Baughman Honored By Colorado Chapter Of National Wrestling Hall of Fame
USAFA, Colo. - Air Force wrestling coach Wayne Baughman was one of five national awardwinners at the eighth-annual Hall of Fame Honors Banquet, held Sunday night at the United States Air Force Academy Officers' Club. Baughman was honored with the state's Distinguished American Award, while four others were given the Lifetime Service to Wrestling Award.
Baughman, who will retire as the Falcons' head coach this year, has been coaching at the Academy for 27 years and has compiled a 183-134-4 dual meet record. Baughman, who obtained his bachelor's degree from the University of Oklahoma and master's degrees from both the University of Denver and the University of Colorado, first served as head coach from 1975-1984 while he was on active duty in the Air Force. He took over the program as a civilian in 1988 and overall, has had 17 winning seasons. He coached 13 of the Academy's 16 WAC champions and has sent numerous qualifiers to the NCAA Championships, including a trio of All-Americans in 2002.
An NCAA champion and two-time runner-up while a wrestler at the University of Oklahoma, Baughman has been a member of three Olympic teams, eight World Championship teams and one Pan American Games team. In addition, he coached in both the 1976 and 1980 Olympics, as well as five World Championship teams and a Pan American Games team. An avid ultra-runner, triathlete and mountain climber, Baughman has finished the Ironman Triathlon, the Pikes Peak Marathon, the Leadville Trail 100-mile Run and the Hardscramble Pass 100-mile Bike Race, while also climbing all 54 mountain over 14,000 feet.
Receiving the Lifetime Achievement Awards were Lester Maddox of Abraham Lincoln, Pete Gomez of John Mall, long-time club coach Serafin 'Pino' Bachicha of Fort Lupton and the late Albert L. 'Bo' Place.
Gomez, who coached at John Mall for 17 seasons and was the school's athletic director from 1985-2002, was a member of the Colorado High School Activities Association Board of Control (1999-2002) and was the Pikes Peak League wrestling coach of the year in 1989 and 1990. But it is officiating where he has earned international acclaim. Gomez began his career as an official in 1975 and by 1985 had obtained his International License. He has since officiated at least one championship match in every International Tournament in Freestyle/Greco. He was the head official and director for the International Sports Specialists, which is based in Sydney, Australia. Gomez was named the Outstanding Official at the Cadet Nationals in 1998 and at the Junior Nationals in 2001.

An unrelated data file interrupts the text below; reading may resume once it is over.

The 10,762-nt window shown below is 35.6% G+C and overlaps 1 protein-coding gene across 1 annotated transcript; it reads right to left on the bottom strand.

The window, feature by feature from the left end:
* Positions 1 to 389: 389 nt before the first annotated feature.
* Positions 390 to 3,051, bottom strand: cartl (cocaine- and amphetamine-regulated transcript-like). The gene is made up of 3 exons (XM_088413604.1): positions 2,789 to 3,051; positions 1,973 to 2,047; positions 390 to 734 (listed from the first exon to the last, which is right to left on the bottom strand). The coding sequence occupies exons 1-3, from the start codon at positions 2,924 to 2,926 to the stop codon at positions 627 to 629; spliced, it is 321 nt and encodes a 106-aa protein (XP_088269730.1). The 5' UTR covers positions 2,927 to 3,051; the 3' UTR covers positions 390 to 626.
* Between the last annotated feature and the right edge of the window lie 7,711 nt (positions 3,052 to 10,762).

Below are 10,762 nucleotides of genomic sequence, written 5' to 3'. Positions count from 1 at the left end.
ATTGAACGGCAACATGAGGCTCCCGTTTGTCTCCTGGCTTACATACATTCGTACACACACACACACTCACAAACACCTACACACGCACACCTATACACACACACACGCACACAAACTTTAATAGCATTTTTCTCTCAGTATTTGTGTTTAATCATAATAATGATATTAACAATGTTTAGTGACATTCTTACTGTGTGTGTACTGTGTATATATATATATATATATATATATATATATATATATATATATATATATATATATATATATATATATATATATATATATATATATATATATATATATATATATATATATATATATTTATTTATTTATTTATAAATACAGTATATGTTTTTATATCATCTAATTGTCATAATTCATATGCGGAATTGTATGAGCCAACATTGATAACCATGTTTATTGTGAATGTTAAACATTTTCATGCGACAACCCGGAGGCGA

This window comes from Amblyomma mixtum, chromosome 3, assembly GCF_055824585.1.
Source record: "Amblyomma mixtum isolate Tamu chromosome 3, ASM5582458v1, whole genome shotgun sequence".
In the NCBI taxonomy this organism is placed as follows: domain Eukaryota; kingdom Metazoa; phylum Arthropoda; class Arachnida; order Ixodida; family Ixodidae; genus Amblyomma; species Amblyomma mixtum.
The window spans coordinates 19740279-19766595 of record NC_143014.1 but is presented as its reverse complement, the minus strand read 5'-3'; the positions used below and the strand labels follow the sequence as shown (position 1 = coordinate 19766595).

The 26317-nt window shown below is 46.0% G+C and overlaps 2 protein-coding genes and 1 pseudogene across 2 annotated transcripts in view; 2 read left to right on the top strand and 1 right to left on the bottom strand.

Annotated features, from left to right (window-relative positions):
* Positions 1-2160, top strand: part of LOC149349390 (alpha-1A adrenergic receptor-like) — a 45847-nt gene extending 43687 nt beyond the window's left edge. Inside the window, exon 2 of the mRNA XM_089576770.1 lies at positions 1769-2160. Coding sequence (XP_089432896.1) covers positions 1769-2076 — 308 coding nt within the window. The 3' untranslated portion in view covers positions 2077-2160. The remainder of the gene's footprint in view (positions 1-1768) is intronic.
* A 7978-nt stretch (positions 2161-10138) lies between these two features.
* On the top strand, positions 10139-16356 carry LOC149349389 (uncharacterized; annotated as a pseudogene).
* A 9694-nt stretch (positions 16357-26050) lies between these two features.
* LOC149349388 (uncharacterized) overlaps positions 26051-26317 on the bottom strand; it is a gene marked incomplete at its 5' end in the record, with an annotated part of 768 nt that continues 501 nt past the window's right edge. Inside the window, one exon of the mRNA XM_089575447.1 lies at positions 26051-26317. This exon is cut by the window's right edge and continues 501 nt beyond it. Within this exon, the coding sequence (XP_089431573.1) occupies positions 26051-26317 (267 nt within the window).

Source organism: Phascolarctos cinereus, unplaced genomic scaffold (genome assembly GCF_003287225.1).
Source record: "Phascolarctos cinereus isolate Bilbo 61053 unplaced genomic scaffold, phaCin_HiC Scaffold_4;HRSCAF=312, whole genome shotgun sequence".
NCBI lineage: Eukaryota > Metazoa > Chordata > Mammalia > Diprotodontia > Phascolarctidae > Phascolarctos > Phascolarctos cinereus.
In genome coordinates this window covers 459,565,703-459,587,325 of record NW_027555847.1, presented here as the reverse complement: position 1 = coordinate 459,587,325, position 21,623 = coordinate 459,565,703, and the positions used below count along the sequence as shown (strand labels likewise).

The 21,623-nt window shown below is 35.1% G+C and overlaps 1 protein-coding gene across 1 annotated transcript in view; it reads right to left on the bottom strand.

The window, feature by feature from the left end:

Maddox began coaching in 1967 as an assistant at Platte Valley in Kersey. He was the head coach at Denver South from 1970-1975; assisted Hall of Fame coach Joe Klune at Lincoln (1976-1980) then became the head coach for his high school alma mater in 1981. While at Lincoln, Maddox has won five DPL championships, was a league runner-up eight times and has been named the DPL Coach of the Year three times (1986, 2001 and 2002). His teams also won nine District championships. Maddox, who also was the girls golf coach at Lincoln, was president of the Colorado Wrestling Coaches Association from 1999-2001, coached in the All-state Games in 2000 and 2004, and was selected as the Colorado Wrestling Man of the Year in 2000. A total of 83 of his wrestlers have qualified for the state tournaments.
Bachicha, who has been active in wrestling for 36 years, was one of the state's finest high school wrestlers at Fort Lupton. He was a three-time district champion, a state runner-up in 1957 then won back-to-back titles in 1958-1959 for the Blue Devils. Bachicha founded the Fort Lupton Metro Wrestling Club in 1970 and it has become one of the premier clubs for youth in the state. Thousands of the
state's youth have been introduced to the sport through his club. Through the years, Bachicha, who has also coached Little League Baseball and softball, has been accorded many honors for his work in the Fort Lupton community. He has been named Fort Lupton's Outstanding Citizen and was presented with the Channel 9 TV 'Those Who Care Award' in 1989.
Place, who passed away in 1969 from kidney disease at 57, coached and taught in the Denver Public School system for 33-years. He was a graduate of Denver South High School and the University of Denver. A three-time Rocky Mountain Conference Champion at Denver, he became Denver West's coach in 1933 and won the school's first state title. In 1943, he enlisted in the Navy. While in the service, he coached the 10-man naval base team at Corpus Christi to second place in the National AAU Tournament. He returned to DPS in 1946 as an administrator and official. Through his career, Place officiated many high school and college tournaments as well as the U.S. Olympic Trials in 1948 as well as hold official's clinics throughout the state. In 1966 he received the National American Educator Award from the National Freedom Foundation of Valley Forge, Pa.
Several state awards were also handed out at Sunday's banquet. The college coach and wrestler of the year went to Jack Maughan od Northern Colorado, and Brian Pitts of Adams State, respectively. Gary Ramstetter of Alamosa High School was named high school coach of the year and Valley High School's Curtis Salazar was named high school wrestler of the year. The youth coach of the year was awarded to Gene Silva of the Westminster Warriors, while Jerry Huff, of the Broomfield Golden Eagles, was named youth wrestler of the year.
In addition, Brooke Sauer of Golden High School and Marcus Hernandez of Pueblo South High School, were given special merit awards, along with Ben Cherrington of Boise State and Tom Clum of the University of Wisconsin.